Prospects for the future: Gibraltar's professional community is known for its resilience. We have been here before. I helped to draft the relevant legislation that opened the way for the insurance sector to develop in Gibraltar in 1997 and was also involved in advising the Financial Services Commission on the practical implementation of the "insurance passport". Back then there were less than a handful of insurance companies locally, most of them captives. The industry did not take off in earnest until 2001 when the catalyst for the exponential growth was confidence in Gibraltar's ability to deliver the necessary professional and regulatory support. At its highest there were around 100 insurance entities in Gibraltar if one includes cells of protected cell companies. That growth slowed down in 2011 as the time horizon for the implementation of the EU Solvency 2 regime became clearer. In some respects the perception was that the advantages for the previous catalyst for growth had largely disappeared. Further, it has become apparent to many of us working in this sector that some EU rules (for example, requirements for public disclosure or the capital treatment of loan-backs for captives) were illogical, burdensome and/or time-consuming, and that more broadly in the financial sector, stifled innovation. There was also the risk of the ever changing regulatory landscape within the EU leaving the European insurance industry shrinking to greatness; in the long term that would have left the Gibraltar insurance sector without a critical mass, at worst, and under threat at best.
In the current situation, whilst it is impossible to predict with certainty, the possible outcomes are that both Gibraltar and the UK end up entirely outside the EU without bilateral trade agreements (highly unlikely), inside the EEA or with an equivalent status (more likely), or a scenario in which the UK negotiates trading relationships for itself with the EU that does not include Gibraltar (less likely). Avoiding the last scenario will clearly be where the most focus will go into on the part of Gibraltar. Machiavellian notions of politics aside, there is certainly a compelling moral (perhaps too even legal) argument that Gibraltar should retain its current EU terms in any EEA-type arrangement. I do not develop the legal arguments here as this is unnecessary, would probably be unhelpful for Gibraltar at this stage, and given that no doubt Scotland herself will test the legal waters on this issue at the appropriate time. Suffice it to say that having studied legal developments across multiple jurisdictions over many years I have come to the conclusion that courts often will, in given cases, develop legal principles based on 'political' considerations (rather than established law).
European Economic Area or Solvency 2 equivalence: If the UK can remain part of the EEA (which includes all member states and Norway, Iceland and Lichtenstein), together with Gibraltar (which is already part of the Treaty of Accession by virtue of UK membership), then Solvency 2 would continue to apply to both Gibraltar and UK insurers as part of the Single Market. This would clearly be the best outcome for all sides as it would retain the status quo in the existing trading relationship. Admittedly, it is made much more difficult by the 'Out' campaign putting the question of immigration at the centre of the Referendum debate. If this was not possible then access to the Single Market in insurance would depend on what other terms were negotiated, but importantly, Gibraltar already benefits from the fact that 'Solvency 2 equivalence' could be easily achieved during the transitional period and therefore local companies would fall back on 'equivalence'. Finally, a possible Brexit compromise that the EU and UK should not be quick to dismiss is allowing financial services companies with existing passporting rights (both ways) to continue to trade in each other's territories (including Gibraltar), or for, say, a period of 10 years. This would help to calm financial markets, would be good for consumers in both the UK and the EU and avoid job losses in the UK and Europe.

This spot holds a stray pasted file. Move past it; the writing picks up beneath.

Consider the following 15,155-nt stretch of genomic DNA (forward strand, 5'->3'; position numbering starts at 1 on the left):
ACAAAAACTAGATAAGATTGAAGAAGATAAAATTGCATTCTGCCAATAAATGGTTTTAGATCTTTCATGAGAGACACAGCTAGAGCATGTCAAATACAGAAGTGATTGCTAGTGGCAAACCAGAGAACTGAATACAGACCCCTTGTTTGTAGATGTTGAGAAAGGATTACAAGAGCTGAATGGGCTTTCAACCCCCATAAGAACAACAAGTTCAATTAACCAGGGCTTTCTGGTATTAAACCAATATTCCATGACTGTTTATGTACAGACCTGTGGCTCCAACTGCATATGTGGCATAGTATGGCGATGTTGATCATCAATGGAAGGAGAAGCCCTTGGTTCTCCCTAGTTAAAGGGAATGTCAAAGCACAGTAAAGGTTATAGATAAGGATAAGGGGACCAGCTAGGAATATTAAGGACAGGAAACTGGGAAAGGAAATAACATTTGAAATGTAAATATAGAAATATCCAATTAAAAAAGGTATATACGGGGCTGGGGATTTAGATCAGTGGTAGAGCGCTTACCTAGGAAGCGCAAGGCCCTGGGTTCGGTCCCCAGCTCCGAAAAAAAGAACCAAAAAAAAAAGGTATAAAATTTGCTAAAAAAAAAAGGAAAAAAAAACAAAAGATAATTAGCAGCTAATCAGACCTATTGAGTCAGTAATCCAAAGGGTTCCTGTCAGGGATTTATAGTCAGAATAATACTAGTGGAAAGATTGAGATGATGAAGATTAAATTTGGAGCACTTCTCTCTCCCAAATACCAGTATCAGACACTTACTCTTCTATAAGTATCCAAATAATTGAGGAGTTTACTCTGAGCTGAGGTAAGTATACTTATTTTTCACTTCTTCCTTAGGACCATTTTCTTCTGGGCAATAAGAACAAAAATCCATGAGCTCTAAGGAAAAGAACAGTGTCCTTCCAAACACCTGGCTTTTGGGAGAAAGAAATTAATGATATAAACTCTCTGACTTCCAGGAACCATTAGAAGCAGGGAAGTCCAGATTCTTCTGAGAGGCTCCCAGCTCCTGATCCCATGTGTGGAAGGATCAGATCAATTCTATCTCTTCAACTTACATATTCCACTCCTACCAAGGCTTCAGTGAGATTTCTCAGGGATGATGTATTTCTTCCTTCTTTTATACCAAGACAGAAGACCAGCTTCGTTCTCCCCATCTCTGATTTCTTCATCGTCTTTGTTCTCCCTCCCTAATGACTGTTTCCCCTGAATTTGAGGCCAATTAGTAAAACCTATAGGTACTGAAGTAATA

Frontier restrictions: This remains the single biggest issue for Gibraltar as a whole (post-transition) and the concerns were widely aired during the Referendum campaign. This, however, is significantly less of an impact for Gibraltar insurance companies than it is, perhaps, in other sectors of the economy, because fewer people working in insurance live in Spain and commute to Gibraltar. Whilst frontier issues would clearly be an inconvenience, it should not have a commercial impact on local insurance entities.
Other considerations: No member of the EU has ever left before and therefore this is largely uncharted territory. The financial markets have predictably fallen as a result of Brexit and so has sterling. But as the large majority of insurance premiums are sourced from the UK, the weakening of the currency is not expected to lead to a significant impact for local companies. Nor would loss of the VAT benefits arising from Gibraltar's current EU status (its exclusion from the Customs Union) cause damage to local insurers given that such benefits have already been significantly eroded anyway.
No one really knows what the political consequences of the UK leaving the EU will be in other EU countries but there must surely be a risk that Euro-scepticism will spread across Europe.
There is, however, the uncertainty of having to comply with any new EU rules during the period of transition, especially if this takes longer than expected and if it increases the regulatory burden and cost for local companies.